Post conditions:
Success: The user is logged in to the system and she is now in the main screen of the UI.
Failure: The user is not logged in to the system and she is returned to the login screen of the UI.

2.2. Discussion

We deliberately didn’t include a typical “Remember me” functionality in order a user to be able to login without providing a username/password, as this could impose a security risk in case of stolen or lost mobile devices. In that case a malicious user could be able to use the system and impersonate the devices’ owner.

We understand that the fact that a teacher should approve every registration, as described in Use Case A2 (“Approve Registration”) and that a user should always provide a username/password in order to gain access to the system, may be inconvenient in many application’s scenarios, so the system should be designed in such way that it can be easily extended with other registration approval and authorization mechanisms, which will be presented in full detail in a future article.

Such mechanisms, may include context based approaches like proximity based authentication and registration approval where a user can register without approval or can login without providing a username/password combination, if a teacher is in proximity. In this case, the location proximity can be inferred by the system, using knowledge of the shared radio environment in a way similar to the work of Varshavsky et al. [1]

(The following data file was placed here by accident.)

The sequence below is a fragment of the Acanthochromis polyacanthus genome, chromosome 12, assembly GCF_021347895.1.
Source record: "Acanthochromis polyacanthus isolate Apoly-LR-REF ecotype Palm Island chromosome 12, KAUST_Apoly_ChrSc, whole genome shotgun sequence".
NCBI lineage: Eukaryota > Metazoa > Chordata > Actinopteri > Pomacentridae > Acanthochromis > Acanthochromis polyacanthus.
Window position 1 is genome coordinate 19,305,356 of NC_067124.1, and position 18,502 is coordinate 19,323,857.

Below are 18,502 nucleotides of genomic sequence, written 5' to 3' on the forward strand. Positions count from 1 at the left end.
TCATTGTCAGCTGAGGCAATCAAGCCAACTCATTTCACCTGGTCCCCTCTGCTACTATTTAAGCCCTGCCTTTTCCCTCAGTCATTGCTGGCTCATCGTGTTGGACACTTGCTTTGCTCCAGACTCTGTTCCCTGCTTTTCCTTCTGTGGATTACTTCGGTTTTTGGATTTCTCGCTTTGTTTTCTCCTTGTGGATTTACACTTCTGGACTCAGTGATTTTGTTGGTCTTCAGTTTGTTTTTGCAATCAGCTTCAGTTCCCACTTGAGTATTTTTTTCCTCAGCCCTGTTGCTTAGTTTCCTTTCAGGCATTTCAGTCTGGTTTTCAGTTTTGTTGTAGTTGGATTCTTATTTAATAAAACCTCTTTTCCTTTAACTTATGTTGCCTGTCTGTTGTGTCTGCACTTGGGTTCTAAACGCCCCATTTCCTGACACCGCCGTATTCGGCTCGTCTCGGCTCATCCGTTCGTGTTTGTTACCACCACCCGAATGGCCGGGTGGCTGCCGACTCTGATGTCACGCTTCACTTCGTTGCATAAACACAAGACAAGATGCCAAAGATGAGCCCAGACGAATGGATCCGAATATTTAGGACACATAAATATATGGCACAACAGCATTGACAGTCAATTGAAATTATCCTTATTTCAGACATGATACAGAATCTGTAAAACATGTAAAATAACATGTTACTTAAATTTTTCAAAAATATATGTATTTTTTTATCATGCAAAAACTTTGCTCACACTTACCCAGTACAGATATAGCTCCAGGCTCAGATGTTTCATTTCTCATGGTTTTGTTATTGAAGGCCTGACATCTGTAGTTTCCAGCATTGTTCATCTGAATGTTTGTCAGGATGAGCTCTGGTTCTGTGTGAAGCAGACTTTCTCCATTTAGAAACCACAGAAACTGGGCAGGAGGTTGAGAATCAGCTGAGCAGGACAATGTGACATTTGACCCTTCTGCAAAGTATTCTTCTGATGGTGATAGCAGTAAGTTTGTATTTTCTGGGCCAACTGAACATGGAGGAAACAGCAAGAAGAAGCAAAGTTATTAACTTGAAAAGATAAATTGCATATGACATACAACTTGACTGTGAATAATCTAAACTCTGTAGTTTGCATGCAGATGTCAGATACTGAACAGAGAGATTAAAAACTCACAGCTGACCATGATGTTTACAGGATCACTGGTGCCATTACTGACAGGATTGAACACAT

Furthermore, we propose the notion of trusted locations in which a user can login without providing a username/password combination. Such trusted locations, could be for example a user’s home. Our concern here is that as the system needs to store user’s location information, this should be done in a way that respects user’s privacy, using approaches as those described in the work of Narayanan et al. [2] or Puttaswamy et al. [3]. In [2] several secure protocols that support private proximity testing at various levels of granularity are described and is also studied the use of “location tags” generated from the physical environment in order to strengthen the security of proximity testing. In [3] LocX is introduced, which is a novel alternative that provides significantly improved location privacy without adding uncertainty into query results or relying on strong assumptions about server security. The key insight in LOcX is to apply secure user-specific, distance-preserving coordinate transformations to all location data shared with the server. The friends of a user share this user’s secrets so they can apply the same transformation.

3. Collaborative Activities

In this section we describe the use cases and the sequence diagram for the collaborative activities that are performed utilizing the BigBlueButton Server. We use the BigBlueButton’s term “meeting” for describing any type of collaboration activity.

3.1. Domain Model